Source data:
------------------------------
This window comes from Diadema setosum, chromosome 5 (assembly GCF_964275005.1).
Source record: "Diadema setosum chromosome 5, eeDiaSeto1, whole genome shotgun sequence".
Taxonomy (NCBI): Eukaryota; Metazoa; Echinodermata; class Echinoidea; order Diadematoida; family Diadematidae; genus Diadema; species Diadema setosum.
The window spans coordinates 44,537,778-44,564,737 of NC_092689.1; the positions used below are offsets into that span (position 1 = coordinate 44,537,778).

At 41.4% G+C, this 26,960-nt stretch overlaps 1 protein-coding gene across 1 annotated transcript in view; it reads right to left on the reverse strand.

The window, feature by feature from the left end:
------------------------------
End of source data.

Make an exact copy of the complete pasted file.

This window comes from Diadema setosum, chromosome 5 (assembly GCF_964275005.1).
Source record: "Diadema setosum chromosome 5, eeDiaSeto1, whole genome shotgun sequence".
Taxonomy (NCBI): Eukaryota; Metazoa; Echinodermata; class Echinoidea; order Diadematoida; family Diadematidae; genus Diadema; species Diadema setosum.
The window spans coordinates 44,537,778-44,564,737 of NC_092689.1; the positions used below are offsets into that span (position 1 = coordinate 44,537,778).

At 41.4% G+C, this 26,960-nt stretch overlaps 1 protein-coding gene across 1 annotated transcript in view; it reads right to left on the reverse strand.

The window, feature by feature from the left end: